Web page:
Wednesday, October 19, 2011

"In return for forfeiting its coveted third-in-the-nation contest this year, Nevada would receive promises of stricter future sanctions to protect its early state status in the long term."

That's Anjeanette Damon of the Las Vegas Sun on the mounting pressure being placed on the Nevada Republican Party to shift back its presidential caucus meetings to accommodate the Republican National Committee, and probably more importantly, New Hampshire. Allow FHQ to shunt to the side the fact that Nevada may move into the fifth position on the presidential primary calendar behind Florida for a moment to focus on the stick the RNC is promising the Republican Party in the Silver state it will wield in future presidential election cycles. My question is simple:


Better yet, how and in what ways does the RNC propose to unilaterally impose stricter sanctions in the future? To be fair, the parties have traditionally set and imposed -- or not imposed -- delegate selection rules with varying levels of success. The trajectory over the last two cycles is toward less success. But as I argued recently, that is likely a goal that is only attainable through the coordination of not only rules but penalties between the two national parties. A party could go-it-alone, but in an era when state-level actors are becoming much shrewder in their ways in which they challenge the prime calendar positions held by Iowa and New Hampshire -- and now Nevada and South Carolina -- it is becoming a much more difficult coordination problem. The states already have the upper hand here. To put in the terminology of my academic research, some number of states already have the willingness to move at will even into non-compliant positions on the calendar, but a smaller faction of that group is also enhancing its ability to not only move at will but to effectively vie for a lead position on the calendar.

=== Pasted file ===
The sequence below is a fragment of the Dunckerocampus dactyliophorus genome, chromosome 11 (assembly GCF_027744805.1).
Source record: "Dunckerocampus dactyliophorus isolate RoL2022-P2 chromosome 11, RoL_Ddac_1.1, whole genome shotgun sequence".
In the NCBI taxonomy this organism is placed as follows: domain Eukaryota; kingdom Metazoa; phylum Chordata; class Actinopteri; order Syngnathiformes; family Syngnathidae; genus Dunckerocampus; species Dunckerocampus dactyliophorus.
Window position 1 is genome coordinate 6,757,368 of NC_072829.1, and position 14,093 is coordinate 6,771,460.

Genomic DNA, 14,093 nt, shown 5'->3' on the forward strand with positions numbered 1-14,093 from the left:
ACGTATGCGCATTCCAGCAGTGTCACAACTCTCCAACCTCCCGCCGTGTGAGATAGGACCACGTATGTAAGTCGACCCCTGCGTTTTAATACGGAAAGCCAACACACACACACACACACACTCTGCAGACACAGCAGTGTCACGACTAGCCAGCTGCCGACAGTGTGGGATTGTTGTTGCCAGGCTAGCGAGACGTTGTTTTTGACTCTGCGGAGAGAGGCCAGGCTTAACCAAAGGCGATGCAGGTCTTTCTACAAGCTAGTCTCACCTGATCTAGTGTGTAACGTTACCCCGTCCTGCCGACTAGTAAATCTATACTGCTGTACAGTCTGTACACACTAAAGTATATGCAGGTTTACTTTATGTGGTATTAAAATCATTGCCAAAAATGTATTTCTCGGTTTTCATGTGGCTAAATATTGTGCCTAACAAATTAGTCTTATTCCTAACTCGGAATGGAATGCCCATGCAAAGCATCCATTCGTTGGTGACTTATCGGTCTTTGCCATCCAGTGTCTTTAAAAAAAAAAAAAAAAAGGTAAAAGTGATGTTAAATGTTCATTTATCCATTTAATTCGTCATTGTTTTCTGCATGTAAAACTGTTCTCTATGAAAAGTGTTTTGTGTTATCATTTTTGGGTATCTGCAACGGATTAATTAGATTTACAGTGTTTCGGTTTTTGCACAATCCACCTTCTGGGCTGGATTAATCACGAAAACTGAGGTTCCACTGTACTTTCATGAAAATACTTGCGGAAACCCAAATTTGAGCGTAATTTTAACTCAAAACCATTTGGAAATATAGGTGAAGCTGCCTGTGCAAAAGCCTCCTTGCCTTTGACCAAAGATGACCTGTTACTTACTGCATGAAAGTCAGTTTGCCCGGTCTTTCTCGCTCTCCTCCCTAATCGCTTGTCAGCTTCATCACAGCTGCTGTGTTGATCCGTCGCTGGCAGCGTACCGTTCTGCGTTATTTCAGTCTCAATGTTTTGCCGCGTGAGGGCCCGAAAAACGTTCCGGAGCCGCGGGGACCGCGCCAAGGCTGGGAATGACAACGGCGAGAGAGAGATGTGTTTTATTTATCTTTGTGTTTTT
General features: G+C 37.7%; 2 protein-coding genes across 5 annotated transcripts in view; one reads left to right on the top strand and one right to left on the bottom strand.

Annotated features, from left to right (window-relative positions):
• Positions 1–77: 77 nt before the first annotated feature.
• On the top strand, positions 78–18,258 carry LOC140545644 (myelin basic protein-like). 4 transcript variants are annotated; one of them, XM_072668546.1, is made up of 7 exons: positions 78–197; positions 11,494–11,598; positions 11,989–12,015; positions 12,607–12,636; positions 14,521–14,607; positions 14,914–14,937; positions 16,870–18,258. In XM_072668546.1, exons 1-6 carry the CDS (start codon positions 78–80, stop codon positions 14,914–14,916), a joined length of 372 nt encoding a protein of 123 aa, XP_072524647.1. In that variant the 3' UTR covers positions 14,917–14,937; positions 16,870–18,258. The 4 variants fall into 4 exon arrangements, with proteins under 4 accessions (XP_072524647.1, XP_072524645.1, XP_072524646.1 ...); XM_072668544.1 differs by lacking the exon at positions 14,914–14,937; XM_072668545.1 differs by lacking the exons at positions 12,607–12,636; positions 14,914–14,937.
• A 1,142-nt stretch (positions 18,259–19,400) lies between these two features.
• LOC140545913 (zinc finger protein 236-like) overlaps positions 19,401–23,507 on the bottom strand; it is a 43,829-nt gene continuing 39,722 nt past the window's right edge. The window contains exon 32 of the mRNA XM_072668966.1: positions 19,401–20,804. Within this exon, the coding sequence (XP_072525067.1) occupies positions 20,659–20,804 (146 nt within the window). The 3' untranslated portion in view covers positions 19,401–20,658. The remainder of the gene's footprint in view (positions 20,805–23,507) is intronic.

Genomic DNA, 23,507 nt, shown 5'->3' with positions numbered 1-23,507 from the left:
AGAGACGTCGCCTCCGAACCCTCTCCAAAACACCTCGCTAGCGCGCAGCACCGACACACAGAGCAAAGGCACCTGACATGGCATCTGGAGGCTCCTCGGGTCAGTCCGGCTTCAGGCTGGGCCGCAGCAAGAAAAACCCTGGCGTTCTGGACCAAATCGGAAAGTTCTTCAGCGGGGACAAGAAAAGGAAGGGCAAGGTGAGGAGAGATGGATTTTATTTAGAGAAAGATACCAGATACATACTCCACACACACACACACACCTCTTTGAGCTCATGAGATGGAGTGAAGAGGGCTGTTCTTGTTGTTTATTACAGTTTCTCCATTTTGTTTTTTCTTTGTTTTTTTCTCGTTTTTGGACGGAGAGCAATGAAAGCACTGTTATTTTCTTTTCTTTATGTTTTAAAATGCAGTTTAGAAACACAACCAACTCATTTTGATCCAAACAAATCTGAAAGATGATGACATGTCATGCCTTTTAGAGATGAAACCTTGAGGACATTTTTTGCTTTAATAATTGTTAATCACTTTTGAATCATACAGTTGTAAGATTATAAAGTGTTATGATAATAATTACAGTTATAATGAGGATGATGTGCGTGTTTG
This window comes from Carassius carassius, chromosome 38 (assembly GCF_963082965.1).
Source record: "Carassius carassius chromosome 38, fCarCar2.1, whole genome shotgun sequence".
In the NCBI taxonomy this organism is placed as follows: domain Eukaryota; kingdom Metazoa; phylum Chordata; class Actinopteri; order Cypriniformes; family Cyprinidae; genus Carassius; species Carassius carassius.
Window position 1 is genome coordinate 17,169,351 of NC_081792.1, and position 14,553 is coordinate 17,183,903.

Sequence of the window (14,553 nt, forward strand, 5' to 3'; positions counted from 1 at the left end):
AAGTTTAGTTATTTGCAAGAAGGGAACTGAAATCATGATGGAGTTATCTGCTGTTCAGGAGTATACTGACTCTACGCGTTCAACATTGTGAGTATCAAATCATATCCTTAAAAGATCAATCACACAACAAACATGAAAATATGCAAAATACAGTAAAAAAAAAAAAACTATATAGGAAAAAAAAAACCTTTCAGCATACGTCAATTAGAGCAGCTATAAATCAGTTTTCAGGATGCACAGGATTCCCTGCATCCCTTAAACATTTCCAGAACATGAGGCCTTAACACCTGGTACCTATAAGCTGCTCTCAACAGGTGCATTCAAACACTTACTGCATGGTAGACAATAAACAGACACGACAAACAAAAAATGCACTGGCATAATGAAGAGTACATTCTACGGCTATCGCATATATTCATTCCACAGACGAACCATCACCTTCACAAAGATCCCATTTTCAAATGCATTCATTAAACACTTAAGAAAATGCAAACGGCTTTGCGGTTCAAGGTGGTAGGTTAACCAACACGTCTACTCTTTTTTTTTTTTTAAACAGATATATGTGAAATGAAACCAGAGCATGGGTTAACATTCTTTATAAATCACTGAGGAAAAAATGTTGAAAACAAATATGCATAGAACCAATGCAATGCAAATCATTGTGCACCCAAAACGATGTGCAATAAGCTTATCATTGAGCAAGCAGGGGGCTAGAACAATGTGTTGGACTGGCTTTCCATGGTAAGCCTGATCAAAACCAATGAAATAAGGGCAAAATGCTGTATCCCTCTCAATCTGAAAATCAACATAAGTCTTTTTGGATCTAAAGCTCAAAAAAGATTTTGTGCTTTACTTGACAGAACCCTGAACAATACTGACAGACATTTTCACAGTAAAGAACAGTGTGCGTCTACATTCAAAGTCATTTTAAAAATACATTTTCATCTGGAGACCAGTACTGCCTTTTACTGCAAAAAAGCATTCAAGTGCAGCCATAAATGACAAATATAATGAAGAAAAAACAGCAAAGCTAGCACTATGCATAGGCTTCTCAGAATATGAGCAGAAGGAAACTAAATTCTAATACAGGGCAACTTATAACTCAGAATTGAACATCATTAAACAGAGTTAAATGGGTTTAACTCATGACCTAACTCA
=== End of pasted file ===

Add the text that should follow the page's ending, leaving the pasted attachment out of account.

FHQ takes the RNC at is oft-repeated word that it will maintain the penalties on rogue states heading into the Tampa convention next summer. I have also taken it as a fact that the RNC would revisit its rules in the intervening years between the current election cycle and the next primary season. But I am still left wondering what the RNC can do on its own to make states comply with national party delegate selection rules. It will take more than a 50% delegate hit, the seating of a rogue state's delegates behind load-bearing columns next to Guam at the convention and hotel assignments three states over to keep willing and able rogue states in line. This is even more problematic in light of the reality that presumptive nominees are motivated to forgive states their penalties in the interest of general election campaign party unity.

FHQ is not privy to these discussions between current-RNC Chair Reince Priebus and state Republican Party officials in Nevada, but I am curious about whether the Nevada Republicans ask the very same "How?" question. Honestly, it will take at least language similar to that used in the Republican Party rules concerning the informally agreed to calendar alignment codified in its modified 2008 rules (Rule 15.b.3):